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Jakarta Post

Minister echoes Indonesia’s stance on South China Sea

  • Liza Yosephine
    Liza Yosephine

    The Jakarta Post

Jakarta   /   Tue, June 21, 2016   /  08:48 am
Minister echoes Indonesia’s stance on South China Sea Firm stance -- Foreign Minister Retno LP Marsudi speaks to journalists at the Foreign Ministry in Jakarta. (The Jakarta Post/-)

Foreign Minister Retno LP Marsudi on Monday reiterated Indonesia’s position as a non-claimant state in the South China Sea dispute, roundly holding onto established sea boundaries, as lawmakers insisted the government should take a firmer stance in the disputed area. 

In a meeting of the House of Representatives’ Commission I overseeing defense and foreign affairs, the minister cleared up various maritime issues, including the South China Sea dispute, which was often confusing. She clarified Indonesia’s stance on two counts, namely its internationally recognized sea boundaries and its position as a non-claimant state in the South China Sea dispute, which is taking place just beyond the country’s territory.  

Retno explained in the meeting that Indonesia's territorial claim over its exclusive economic zone (EEZ) off the Natuna Islands in the South China Sea was based on the 1982 United Nations Convention on the Law of the Sea (UNCLOS). Thus, Indonesia had no territorial waters that overlapped with China's, she affirmed.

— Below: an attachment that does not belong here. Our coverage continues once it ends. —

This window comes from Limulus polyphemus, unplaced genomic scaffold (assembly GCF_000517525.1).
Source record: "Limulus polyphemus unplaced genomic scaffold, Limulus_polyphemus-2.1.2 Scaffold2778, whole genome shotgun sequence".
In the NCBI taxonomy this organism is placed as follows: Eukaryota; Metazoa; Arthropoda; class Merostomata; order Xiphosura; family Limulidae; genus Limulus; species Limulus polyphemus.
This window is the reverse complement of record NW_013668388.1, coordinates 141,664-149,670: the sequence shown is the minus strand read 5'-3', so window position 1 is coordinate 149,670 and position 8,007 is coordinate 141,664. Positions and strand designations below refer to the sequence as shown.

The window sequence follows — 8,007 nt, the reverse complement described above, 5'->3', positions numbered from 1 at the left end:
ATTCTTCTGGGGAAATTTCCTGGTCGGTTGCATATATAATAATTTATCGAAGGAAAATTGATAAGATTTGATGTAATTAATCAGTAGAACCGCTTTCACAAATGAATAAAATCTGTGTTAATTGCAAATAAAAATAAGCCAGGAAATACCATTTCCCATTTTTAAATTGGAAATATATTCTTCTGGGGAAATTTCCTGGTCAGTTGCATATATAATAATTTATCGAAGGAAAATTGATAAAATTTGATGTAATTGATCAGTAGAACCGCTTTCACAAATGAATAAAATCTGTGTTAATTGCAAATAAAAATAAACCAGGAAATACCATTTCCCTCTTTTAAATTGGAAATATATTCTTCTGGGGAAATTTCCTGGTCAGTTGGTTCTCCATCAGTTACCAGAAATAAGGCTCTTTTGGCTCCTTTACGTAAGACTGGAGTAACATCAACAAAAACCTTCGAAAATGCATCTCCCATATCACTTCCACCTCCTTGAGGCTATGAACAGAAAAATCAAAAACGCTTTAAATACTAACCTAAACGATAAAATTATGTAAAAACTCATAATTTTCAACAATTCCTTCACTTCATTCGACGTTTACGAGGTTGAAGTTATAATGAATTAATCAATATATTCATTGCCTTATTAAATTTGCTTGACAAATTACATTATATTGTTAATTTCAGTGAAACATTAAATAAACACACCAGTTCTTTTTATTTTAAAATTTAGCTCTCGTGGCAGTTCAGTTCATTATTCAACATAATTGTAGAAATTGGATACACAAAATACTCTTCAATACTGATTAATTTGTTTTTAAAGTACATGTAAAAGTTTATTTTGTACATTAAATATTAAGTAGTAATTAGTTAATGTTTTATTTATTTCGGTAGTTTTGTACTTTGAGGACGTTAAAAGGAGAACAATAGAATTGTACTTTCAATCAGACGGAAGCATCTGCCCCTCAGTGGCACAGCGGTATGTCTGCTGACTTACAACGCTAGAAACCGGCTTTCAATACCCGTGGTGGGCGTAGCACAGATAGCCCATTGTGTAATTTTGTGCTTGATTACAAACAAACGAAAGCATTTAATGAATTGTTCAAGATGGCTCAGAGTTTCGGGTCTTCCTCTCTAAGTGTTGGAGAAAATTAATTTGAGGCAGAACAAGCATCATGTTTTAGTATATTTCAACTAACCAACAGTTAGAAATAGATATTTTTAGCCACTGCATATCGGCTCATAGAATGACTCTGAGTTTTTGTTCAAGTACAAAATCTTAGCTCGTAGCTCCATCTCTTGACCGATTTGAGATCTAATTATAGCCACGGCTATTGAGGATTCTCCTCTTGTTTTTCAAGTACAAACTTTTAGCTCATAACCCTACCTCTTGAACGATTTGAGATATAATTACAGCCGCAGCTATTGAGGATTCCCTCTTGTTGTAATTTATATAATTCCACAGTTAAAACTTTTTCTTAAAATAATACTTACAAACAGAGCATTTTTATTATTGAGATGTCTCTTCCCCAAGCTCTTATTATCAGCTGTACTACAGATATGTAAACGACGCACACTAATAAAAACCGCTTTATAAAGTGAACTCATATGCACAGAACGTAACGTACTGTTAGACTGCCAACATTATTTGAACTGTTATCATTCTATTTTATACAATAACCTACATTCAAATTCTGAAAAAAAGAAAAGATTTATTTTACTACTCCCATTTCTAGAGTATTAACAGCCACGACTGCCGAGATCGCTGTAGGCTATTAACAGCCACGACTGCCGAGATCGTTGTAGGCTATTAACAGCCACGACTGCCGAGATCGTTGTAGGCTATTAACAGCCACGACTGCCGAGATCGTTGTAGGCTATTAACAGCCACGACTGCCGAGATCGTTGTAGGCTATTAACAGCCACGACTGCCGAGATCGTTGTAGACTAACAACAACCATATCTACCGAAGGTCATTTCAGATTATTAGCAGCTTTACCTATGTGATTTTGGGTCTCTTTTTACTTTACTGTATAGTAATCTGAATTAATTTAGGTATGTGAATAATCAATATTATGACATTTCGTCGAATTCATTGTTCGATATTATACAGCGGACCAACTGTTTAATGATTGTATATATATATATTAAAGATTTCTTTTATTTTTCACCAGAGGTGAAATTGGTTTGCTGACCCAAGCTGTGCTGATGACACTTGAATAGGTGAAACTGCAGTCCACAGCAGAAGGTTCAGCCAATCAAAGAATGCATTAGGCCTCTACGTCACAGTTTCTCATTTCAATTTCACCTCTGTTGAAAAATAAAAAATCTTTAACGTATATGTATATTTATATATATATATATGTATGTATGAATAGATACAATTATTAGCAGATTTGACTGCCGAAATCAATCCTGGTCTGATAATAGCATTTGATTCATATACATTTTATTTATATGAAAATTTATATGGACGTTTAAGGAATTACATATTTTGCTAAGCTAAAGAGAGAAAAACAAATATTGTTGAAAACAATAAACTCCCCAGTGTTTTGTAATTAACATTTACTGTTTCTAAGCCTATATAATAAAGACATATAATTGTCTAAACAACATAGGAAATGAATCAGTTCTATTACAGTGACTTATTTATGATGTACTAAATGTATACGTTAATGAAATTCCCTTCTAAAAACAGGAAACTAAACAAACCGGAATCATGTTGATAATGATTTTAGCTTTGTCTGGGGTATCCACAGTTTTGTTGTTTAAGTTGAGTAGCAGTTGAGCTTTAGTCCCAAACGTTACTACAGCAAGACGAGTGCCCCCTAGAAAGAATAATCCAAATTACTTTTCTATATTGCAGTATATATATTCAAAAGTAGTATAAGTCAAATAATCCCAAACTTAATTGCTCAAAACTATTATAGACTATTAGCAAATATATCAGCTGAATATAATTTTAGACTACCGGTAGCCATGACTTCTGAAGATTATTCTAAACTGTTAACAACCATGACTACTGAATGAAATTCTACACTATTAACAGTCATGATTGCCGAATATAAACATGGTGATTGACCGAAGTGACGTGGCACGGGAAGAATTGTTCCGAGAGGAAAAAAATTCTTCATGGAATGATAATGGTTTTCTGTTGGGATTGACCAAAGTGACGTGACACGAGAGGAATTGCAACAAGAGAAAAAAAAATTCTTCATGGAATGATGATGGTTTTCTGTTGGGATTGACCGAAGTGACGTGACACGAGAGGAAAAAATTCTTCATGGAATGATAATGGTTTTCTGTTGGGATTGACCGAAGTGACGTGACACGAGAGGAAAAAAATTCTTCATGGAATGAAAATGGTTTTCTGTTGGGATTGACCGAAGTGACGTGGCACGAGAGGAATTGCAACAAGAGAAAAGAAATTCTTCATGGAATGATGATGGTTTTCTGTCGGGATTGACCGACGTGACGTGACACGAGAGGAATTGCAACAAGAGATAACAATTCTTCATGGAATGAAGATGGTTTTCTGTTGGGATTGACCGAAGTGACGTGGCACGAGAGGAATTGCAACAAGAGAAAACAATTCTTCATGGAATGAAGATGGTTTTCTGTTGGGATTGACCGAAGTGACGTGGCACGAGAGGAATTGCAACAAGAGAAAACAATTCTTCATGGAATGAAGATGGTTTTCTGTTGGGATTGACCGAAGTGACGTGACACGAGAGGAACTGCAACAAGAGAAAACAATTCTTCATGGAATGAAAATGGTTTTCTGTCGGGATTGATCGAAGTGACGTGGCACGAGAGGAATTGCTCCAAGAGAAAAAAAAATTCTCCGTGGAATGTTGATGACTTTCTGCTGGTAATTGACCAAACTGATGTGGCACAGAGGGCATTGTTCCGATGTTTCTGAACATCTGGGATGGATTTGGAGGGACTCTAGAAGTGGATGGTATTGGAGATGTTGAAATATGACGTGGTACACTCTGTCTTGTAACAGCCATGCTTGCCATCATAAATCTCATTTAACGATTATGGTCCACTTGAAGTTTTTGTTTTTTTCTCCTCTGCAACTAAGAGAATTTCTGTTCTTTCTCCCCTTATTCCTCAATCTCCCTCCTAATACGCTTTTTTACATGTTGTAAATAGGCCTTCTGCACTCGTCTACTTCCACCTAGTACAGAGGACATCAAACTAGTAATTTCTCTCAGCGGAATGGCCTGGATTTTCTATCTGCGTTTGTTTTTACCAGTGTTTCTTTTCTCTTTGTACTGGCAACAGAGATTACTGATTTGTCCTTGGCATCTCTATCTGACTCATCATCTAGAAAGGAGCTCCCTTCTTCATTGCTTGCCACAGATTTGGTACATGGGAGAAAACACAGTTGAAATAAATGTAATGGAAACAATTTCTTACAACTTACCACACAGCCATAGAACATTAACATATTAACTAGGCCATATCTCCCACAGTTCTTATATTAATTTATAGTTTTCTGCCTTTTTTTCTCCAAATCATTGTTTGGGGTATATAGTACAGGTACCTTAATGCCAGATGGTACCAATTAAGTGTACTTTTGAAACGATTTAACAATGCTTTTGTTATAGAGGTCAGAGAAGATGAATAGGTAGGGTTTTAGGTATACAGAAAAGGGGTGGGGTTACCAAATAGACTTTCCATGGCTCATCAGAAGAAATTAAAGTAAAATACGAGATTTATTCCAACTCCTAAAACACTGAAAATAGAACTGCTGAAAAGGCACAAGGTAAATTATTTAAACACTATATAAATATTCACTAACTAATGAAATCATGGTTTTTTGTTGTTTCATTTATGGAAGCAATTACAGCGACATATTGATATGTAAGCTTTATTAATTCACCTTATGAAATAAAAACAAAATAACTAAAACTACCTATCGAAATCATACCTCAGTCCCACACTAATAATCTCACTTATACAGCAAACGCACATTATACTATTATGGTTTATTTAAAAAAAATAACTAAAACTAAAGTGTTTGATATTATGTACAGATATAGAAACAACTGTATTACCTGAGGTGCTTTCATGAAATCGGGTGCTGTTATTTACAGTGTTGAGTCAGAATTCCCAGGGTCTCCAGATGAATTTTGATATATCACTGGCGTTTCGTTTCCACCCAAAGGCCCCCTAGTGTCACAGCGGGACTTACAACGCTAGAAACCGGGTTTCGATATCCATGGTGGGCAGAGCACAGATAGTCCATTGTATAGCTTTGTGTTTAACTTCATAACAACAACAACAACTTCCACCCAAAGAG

The minister further said Indonesia was not involved in the South China Sea dispute because it was not a claimant to any of the disputed geographical features, including islands, coral reefs and lagoons, which were the basis of the disagreements over the region.

Should China claim Indonesian territorial waters, Retno asserted, the first question the country would raise with China was on "what basis exactly" it made such a claim and "whether the claim was recognized by international laws". 

"This world is organized based on international laws and this world is not organized by historical-based claims. UNCLOS is the ocean charter; historical facts cannot annul UNCLOS, but in reverse UNCLOS annuls historical facts," Retno said, referring to China's often-used claim of having a traditional fishing zone.  

Golkar Party politician Tantowi Yahya expressed concern over China's repetitive excuse and its risk of undermining Indonesia's sovereignty over its waters.

In response, Retno asserted that all of those incidents took place within Indonesia's EEZ and, accordingly, the Indonesian Navy had taken appropriate law enforcement measures.

"All countries must obey and respect existing international laws," Retno said. (ebf)

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